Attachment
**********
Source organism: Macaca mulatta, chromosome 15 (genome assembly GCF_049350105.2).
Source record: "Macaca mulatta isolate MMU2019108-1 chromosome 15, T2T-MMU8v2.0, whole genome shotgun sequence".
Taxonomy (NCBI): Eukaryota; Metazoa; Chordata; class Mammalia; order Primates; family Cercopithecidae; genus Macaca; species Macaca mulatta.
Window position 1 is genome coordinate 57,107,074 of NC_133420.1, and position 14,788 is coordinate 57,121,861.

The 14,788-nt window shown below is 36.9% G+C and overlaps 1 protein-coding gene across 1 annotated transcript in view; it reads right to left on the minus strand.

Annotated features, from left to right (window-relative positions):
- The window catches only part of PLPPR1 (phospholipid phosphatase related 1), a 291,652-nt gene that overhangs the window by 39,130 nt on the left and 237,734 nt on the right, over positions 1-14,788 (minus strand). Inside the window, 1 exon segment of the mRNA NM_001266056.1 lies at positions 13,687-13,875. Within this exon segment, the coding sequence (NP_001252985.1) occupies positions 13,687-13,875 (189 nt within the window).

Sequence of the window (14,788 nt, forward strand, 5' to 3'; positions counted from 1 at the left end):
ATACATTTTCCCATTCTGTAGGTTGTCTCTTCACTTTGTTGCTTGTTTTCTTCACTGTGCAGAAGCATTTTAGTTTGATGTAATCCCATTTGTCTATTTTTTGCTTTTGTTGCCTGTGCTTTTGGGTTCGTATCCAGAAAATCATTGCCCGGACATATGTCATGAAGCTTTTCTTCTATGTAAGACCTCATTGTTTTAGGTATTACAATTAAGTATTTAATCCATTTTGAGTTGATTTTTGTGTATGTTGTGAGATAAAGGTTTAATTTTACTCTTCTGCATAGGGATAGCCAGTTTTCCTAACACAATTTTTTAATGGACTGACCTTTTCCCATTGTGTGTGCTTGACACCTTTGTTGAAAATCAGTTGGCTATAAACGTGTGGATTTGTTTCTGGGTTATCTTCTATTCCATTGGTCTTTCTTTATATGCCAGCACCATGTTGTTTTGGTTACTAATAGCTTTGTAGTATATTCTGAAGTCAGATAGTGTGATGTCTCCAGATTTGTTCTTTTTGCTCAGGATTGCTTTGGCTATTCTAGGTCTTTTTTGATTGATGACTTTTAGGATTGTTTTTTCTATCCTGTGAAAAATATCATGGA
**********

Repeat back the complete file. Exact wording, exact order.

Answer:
Source organism: Macaca mulatta, chromosome 15 (genome assembly GCF_049350105.2).
Source record: "Macaca mulatta isolate MMU2019108-1 chromosome 15, T2T-MMU8v2.0, whole genome shotgun sequence".
Taxonomy (NCBI): Eukaryota; Metazoa; Chordata; class Mammalia; order Primates; family Cercopithecidae; genus Macaca; species Macaca mulatta.
Window position 1 is genome coordinate 57,107,074 of NC_133420.1, and position 14,788 is coordinate 57,121,861.

The 14,788-nt window shown below is 36.9% G+C and overlaps 1 protein-coding gene across 1 annotated transcript in view; it reads right to left on the minus strand.

Annotated features, from left to right (window-relative positions):
- The window catches only part of PLPPR1 (phospholipid phosphatase related 1), a 291,652-nt gene that overhangs the window by 39,130 nt on the left and 237,734 nt on the right, over positions 1-14,788 (minus strand). Inside the window, 1 exon segment of the mRNA NM_001266056.1 lies at positions 13,687-13,875. Within this exon segment, the coding sequence (NP_001252985.1) occupies positions 13,687-13,875 (189 nt within the window).

Sequence of the window (14,788 nt, forward strand, 5' to 3'; positions counted from 1 at the left end):
ATACATTTTCCCATTCTGTAGGTTGTCTCTTCACTTTGTTGCTTGTTTTCTTCACTGTGCAGAAGCATTTTAGTTTGATGTAATCCCATTTGTCTATTTTTTGCTTTTGTTGCCTGTGCTTTTGGGTTCGTATCCAGAAAATCATTGCCCGGACATATGTCATGAAGCTTTTCTTCTATGTAAGACCTCATTGTTTTAGGTATTACAATTAAGTATTTAATCCATTTTGAGTTGATTTTTGTGTATGTTGTGAGATAAAGGTTTAATTTTACTCTTCTGCATAGGGATAGCCAGTTTTCCTAACACAATTTTTTAATGGACTGACCTTTTCCCATTGTGTGTGCTTGACACCTTTGTTGAAAATCAGTTGGCTATAAACGTGTGGATTTGTTTCTGGGTTATCTTCTATTCCATTGGTCTTTCTTTATATGCCAGCACCATGTTGTTTTGGTTACTAATAGCTTTGTAGTATATTCTGAAGTCAGATAGTGTGATGTCTCCAGATTTGTTCTTTTTGCTCAGGATTGCTTTGGCTATTCTAGGTCTTTTTTGATTGATGACTTTTAGGATTGTTTTTTCTATCCTGTGAAAAATATCATGGA